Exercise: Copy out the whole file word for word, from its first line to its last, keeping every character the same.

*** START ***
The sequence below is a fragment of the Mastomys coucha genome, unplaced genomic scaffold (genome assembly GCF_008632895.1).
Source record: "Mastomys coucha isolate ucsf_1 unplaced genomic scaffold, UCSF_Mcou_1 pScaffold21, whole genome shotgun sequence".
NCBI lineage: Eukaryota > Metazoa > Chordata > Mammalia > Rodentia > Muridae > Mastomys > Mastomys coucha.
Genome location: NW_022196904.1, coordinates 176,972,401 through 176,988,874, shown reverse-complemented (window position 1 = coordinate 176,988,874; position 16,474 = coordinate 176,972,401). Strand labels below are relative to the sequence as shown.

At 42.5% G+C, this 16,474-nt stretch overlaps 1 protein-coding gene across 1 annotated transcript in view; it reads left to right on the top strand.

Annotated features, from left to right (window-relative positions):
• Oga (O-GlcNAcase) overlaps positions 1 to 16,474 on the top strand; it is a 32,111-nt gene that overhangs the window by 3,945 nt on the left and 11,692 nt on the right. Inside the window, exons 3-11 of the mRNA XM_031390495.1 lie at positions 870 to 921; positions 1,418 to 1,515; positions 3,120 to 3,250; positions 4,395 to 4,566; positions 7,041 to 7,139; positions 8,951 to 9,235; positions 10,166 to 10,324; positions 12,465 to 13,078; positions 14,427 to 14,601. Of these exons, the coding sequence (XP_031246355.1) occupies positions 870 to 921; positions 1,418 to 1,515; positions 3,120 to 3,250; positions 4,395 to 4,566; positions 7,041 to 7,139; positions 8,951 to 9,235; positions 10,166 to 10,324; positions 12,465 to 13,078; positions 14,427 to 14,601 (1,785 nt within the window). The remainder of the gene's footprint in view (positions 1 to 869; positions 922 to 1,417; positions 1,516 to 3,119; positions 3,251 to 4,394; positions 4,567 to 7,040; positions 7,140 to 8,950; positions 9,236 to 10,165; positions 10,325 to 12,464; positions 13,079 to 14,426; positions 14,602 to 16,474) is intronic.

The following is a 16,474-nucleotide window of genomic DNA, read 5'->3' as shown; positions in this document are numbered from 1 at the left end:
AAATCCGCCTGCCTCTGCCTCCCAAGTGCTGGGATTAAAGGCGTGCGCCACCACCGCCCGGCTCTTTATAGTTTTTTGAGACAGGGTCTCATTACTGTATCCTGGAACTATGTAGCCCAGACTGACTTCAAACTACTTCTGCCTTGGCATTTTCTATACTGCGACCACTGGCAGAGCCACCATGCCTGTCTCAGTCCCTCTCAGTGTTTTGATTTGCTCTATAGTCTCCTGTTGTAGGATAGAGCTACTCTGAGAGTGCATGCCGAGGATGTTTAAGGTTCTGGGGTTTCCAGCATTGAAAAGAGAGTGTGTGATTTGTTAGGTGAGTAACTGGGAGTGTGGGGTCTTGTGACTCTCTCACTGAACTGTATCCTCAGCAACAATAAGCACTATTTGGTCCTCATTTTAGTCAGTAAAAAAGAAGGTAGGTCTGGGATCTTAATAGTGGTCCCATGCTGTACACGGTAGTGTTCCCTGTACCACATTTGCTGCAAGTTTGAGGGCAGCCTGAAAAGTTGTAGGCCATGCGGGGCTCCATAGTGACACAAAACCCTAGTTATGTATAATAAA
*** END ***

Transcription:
The sequence below is a fragment of the Mastomys coucha genome, unplaced genomic scaffold (genome assembly GCF_008632895.1).
Source record: "Mastomys coucha isolate ucsf_1 unplaced genomic scaffold, UCSF_Mcou_1 pScaffold21, whole genome shotgun sequence".
NCBI lineage: Eukaryota > Metazoa > Chordata > Mammalia > Rodentia > Muridae > Mastomys > Mastomys coucha.
Genome location: NW_022196904.1, coordinates 176,972,401 through 176,988,874, shown reverse-complemented (window position 1 = coordinate 176,988,874; position 16,474 = coordinate 176,972,401). Strand labels below are relative to the sequence as shown.

At 42.5% G+C, this 16,474-nt stretch overlaps 1 protein-coding gene across 1 annotated transcript in view; it reads left to right on the top strand.

Annotated features, from left to right (window-relative positions):
• Oga (O-GlcNAcase) overlaps positions 1 to 16,474 on the top strand; it is a 32,111-nt gene that overhangs the window by 3,945 nt on the left and 11,692 nt on the right. Inside the window, exons 3-11 of the mRNA XM_031390495.1 lie at positions 870 to 921; positions 1,418 to 1,515; positions 3,120 to 3,250; positions 4,395 to 4,566; positions 7,041 to 7,139; positions 8,951 to 9,235; positions 10,166 to 10,324; positions 12,465 to 13,078; positions 14,427 to 14,601. Of these exons, the coding sequence (XP_031246355.1) occupies positions 870 to 921; positions 1,418 to 1,515; positions 3,120 to 3,250; positions 4,395 to 4,566; positions 7,041 to 7,139; positions 8,951 to 9,235; positions 10,166 to 10,324; positions 12,465 to 13,078; positions 14,427 to 14,601 (1,785 nt within the window). The remainder of the gene's footprint in view (positions 1 to 869; positions 922 to 1,417; positions 1,516 to 3,119; positions 3,251 to 4,394; positions 4,567 to 7,040; positions 7,140 to 8,950; positions 9,236 to 10,165; positions 10,325 to 12,464; positions 13,079 to 14,426; positions 14,602 to 16,474) is intronic.

The following is a 16,474-nucleotide window of genomic DNA, read 5'->3' as shown; positions in this document are numbered from 1 at the left end:
AAATCCGCCTGCCTCTGCCTCCCAAGTGCTGGGATTAAAGGCGTGCGCCACCACCGCCCGGCTCTTTATAGTTTTTTGAGACAGGGTCTCATTACTGTATCCTGGAACTATGTAGCCCAGACTGACTTCAAACTACTTCTGCCTTGGCATTTTCTATACTGCGACCACTGGCAGAGCCACCATGCCTGTCTCAGTCCCTCTCAGTGTTTTGATTTGCTCTATAGTCTCCTGTTGTAGGATAGAGCTACTCTGAGAGTGCATGCCGAGGATGTTTAAGGTTCTGGGGTTTCCAGCATTGAAAAGAGAGTGTGTGATTTGTTAGGTGAGTAACTGGGAGTGTGGGGTCTTGTGACTCTCTCACTGAACTGTATCCTCAGCAACAATAAGCACTATTTGGTCCTCATTTTAGTCAGTAAAAAAGAAGGTAGGTCTGGGATCTTAATAGTGGTCCCATGCTGTACACGGTAGTGTTCCCTGTACCACATTTGCTGCAAGTTTGAGGGCAGCCTGAAAAGTTGTAGGCCATGCGGGGCTCCATAGTGACACAAAACCCTAGTTATGTATAATAAA